Nevertheless, Marsden did not incorporate the pre-marital appreciation into Moore’s calculation of the respective separate and community interests in the property; that calculation remains tied by Moore to the amount of equity that the community has contributed to the property, as a percentage of the original purchase price. (Marsden, supra, 130 Cal.App.3d at pp. 437- 439.) Thus, as community funds are used to pay principal on the mortgage, the community acquires a constructive or beneficial equity interest in the property, but the appreciation prior to marriage remains with the separate property owner.
This ultimately means that the community’s share in the value of the property at the end of a marriage can be determined by adding together (a) the amount of capital appreciation during the marriage that is attributable to community funds under the Moore formula and (b) the principal payments made by the community funds, which are returned to the community. (In re Marriage of Frick (1986) 181 Cal.App.3d 997, 1008.)
Later cases have addressed more complicated aspects of the Moore/Marsden rule. For example, the community is entitled to an interest in the property when the spouses refinance a separate property and pay off the original mortgage with a new loan (In re Marriage of Branco (1996) 47 Cal.App.4th 1621, 1629), and the community is entitled to reimbursement when its funds are used for capital improvements to a separate property (In re Marriage of Allen (2002) 96 Cal.App.4th 497, 501). This case concerns only a straightforward Moore/Marsden calculation, where the community’s interest in the Lomello property can be calculated simply by dividing the amount of principal paid during the marriage by the original purchase price.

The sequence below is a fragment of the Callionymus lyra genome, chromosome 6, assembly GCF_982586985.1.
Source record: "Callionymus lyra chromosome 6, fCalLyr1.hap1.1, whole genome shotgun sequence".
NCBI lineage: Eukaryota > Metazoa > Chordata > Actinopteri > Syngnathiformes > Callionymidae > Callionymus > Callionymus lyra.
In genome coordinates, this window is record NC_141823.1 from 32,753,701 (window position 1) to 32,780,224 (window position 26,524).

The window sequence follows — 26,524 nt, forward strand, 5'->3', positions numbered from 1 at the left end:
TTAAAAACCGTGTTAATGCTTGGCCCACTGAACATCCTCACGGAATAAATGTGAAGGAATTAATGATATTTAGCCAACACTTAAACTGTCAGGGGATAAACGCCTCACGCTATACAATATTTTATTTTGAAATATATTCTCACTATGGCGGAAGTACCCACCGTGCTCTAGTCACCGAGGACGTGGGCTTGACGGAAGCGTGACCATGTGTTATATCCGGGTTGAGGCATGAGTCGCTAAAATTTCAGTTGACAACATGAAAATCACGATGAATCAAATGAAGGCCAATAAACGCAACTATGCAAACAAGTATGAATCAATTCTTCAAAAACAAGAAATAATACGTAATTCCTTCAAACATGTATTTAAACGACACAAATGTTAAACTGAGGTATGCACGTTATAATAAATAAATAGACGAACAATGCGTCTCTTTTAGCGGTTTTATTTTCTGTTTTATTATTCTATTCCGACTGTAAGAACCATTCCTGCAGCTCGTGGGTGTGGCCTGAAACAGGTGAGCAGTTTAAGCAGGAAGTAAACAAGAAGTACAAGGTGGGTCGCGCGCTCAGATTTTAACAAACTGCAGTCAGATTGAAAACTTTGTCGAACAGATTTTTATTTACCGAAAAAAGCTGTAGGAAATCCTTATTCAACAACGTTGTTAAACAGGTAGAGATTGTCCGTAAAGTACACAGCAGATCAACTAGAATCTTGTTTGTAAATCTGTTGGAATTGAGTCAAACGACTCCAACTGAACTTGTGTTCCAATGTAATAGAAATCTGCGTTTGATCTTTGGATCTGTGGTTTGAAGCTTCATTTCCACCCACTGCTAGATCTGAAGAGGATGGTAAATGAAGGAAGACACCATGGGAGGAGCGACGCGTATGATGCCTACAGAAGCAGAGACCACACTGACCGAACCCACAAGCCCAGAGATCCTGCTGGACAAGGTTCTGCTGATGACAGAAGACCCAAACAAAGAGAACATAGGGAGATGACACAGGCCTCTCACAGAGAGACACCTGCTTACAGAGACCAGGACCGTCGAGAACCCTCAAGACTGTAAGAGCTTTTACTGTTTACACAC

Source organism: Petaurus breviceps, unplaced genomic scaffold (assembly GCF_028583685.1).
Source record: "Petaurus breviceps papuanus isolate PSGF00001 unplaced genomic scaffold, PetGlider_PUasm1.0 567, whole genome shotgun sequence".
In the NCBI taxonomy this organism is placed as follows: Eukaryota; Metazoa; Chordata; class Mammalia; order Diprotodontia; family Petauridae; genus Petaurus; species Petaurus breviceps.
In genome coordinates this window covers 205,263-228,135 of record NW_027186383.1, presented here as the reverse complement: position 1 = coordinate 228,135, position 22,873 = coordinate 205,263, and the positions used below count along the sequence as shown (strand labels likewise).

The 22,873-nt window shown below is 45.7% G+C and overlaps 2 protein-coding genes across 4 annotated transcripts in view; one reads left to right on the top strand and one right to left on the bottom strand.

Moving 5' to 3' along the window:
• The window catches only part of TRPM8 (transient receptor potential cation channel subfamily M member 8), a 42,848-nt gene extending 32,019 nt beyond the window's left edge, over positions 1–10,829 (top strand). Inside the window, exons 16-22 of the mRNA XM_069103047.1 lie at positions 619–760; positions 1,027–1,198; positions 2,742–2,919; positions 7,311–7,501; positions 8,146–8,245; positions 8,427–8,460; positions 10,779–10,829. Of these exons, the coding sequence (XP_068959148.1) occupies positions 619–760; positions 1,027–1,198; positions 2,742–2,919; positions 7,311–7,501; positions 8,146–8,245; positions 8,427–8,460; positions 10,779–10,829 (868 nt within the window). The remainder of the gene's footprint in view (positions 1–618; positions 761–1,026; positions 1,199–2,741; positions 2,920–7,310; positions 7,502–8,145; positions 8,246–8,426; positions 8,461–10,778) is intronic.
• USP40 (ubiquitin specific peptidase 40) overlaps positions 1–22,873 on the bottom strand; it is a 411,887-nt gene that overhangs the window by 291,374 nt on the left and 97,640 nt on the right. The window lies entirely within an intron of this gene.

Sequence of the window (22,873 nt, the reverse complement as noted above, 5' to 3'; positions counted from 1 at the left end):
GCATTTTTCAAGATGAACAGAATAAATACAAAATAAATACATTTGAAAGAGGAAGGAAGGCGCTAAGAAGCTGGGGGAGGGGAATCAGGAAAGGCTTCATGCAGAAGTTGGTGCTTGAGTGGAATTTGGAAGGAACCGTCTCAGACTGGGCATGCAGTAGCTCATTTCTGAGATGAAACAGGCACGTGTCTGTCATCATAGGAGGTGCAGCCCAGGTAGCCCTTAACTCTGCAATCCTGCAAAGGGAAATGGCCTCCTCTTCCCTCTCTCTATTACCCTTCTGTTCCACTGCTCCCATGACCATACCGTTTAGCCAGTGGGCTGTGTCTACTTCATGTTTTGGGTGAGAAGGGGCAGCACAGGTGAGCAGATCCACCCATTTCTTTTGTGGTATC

If the husband obtained a benefit from the community through living in the house beyond the parties’ separation date, the trial court may account for this through so-called Watts charges, a different legal concept than the Moore/Marsden rule. Watts charges equitably compensate the community for one spouse’s use of a community-owned home.
Family law courts are courts of equity. (In re Marriage of Boswell (2014) 225 Cal.App.4th 1172, 1174.) Watts charges are used to compensate the community when one spouse has the exclusive use of a community asset, most often the couple’s residence, between separation and trial. The spouse using the property is charged ‘“for the reasonable value of that use.”’ (In re Marriage of Falcone & Fyke (2012) 203 Cal.App.4th 964, 978.) The trial court has discretion, based on equitable considerations, as to whether to impose Watts charges and in what amount. (See In re Marriage of Oliverez (2019) 33 Cal.App.5th 298, 318 [Epstein credits]; In re Marriage of Dellaria & Blickman-Dellaria (2009) 172 Cal.App.4th 196, 201 [review of orders dividing marital property].)
Family Code section 2555, however, permits use to revise the disposition of the community estate “in all particulars, including those which are stated to be in the discretion of the court.” The California Court of Appeal concluded that ordering a revision is warranted here, where the trial court used an incorrect vehicle (Moore/Marsden) to account for a fact (post-separation occupation of the property) that could properly be the basis of Watts charges.
The California Court of Appeal held, as a matter of first impression, that Watts charges may be levied against a spouse for his or her post-separation occupation of a property where the property is not entirely community property, but rather is treated as partially community property due to the Moore/Marsden rule. We thus vacate the judgment and remand to the trial court for the proper application of Moore/Marsden and calculation of any Watts charges.